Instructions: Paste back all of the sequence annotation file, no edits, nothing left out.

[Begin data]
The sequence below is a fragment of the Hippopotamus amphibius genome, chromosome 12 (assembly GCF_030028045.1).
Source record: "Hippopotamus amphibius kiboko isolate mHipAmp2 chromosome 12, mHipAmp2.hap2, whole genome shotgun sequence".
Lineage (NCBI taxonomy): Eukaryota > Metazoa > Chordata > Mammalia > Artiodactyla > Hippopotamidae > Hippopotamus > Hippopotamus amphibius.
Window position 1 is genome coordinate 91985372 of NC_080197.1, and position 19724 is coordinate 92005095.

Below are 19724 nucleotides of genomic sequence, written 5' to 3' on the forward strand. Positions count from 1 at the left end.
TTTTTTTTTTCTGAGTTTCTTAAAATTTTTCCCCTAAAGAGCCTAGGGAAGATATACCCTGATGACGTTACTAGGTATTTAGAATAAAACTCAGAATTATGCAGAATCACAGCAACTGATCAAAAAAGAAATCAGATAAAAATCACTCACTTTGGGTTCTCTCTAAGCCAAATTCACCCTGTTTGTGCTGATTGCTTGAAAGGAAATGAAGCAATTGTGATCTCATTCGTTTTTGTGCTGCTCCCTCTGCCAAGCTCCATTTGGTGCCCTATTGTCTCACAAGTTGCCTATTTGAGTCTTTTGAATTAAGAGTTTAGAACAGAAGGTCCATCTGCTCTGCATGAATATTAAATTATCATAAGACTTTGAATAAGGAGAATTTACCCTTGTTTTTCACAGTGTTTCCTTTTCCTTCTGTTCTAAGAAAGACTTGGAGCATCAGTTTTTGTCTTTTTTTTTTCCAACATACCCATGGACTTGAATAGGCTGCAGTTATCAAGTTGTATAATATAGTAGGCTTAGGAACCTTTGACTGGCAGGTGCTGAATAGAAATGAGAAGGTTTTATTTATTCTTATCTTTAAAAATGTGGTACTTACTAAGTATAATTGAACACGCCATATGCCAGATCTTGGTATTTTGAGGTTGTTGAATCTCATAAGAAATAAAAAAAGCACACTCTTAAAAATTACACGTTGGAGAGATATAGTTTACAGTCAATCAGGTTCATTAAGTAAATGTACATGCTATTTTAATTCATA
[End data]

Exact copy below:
The sequence below is a fragment of the Hippopotamus amphibius genome, chromosome 12 (assembly GCF_030028045.1).
Source record: "Hippopotamus amphibius kiboko isolate mHipAmp2 chromosome 12, mHipAmp2.hap2, whole genome shotgun sequence".
Lineage (NCBI taxonomy): Eukaryota > Metazoa > Chordata > Mammalia > Artiodactyla > Hippopotamidae > Hippopotamus > Hippopotamus amphibius.
Window position 1 is genome coordinate 91985372 of NC_080197.1, and position 19724 is coordinate 92005095.

Below are 19724 nucleotides of genomic sequence, written 5' to 3' on the forward strand. Positions count from 1 at the left end.
TTTTTTTTTTCTGAGTTTCTTAAAATTTTTCCCCTAAAGAGCCTAGGGAAGATATACCCTGATGACGTTACTAGGTATTTAGAATAAAACTCAGAATTATGCAGAATCACAGCAACTGATCAAAAAAGAAATCAGATAAAAATCACTCACTTTGGGTTCTCTCTAAGCCAAATTCACCCTGTTTGTGCTGATTGCTTGAAAGGAAATGAAGCAATTGTGATCTCATTCGTTTTTGTGCTGCTCCCTCTGCCAAGCTCCATTTGGTGCCCTATTGTCTCACAAGTTGCCTATTTGAGTCTTTTGAATTAAGAGTTTAGAACAGAAGGTCCATCTGCTCTGCATGAATATTAAATTATCATAAGACTTTGAATAAGGAGAATTTACCCTTGTTTTTCACAGTGTTTCCTTTTCCTTCTGTTCTAAGAAAGACTTGGAGCATCAGTTTTTGTCTTTTTTTTTTCCAACATACCCATGGACTTGAATAGGCTGCAGTTATCAAGTTGTATAATATAGTAGGCTTAGGAACCTTTGACTGGCAGGTGCTGAATAGAAATGAGAAGGTTTTATTTATTCTTATCTTTAAAAATGTGGTACTTACTAAGTATAATTGAACACGCCATATGCCAGATCTTGGTATTTTGAGGTTGTTGAATCTCATAAGAAATAAAAAAAGCACACTCTTAAAAATTACACGTTGGAGAGATATAGTTTACAGTCAATCAGGTTCATTAAGTAAATGTACATGCTATTTTAATTCATA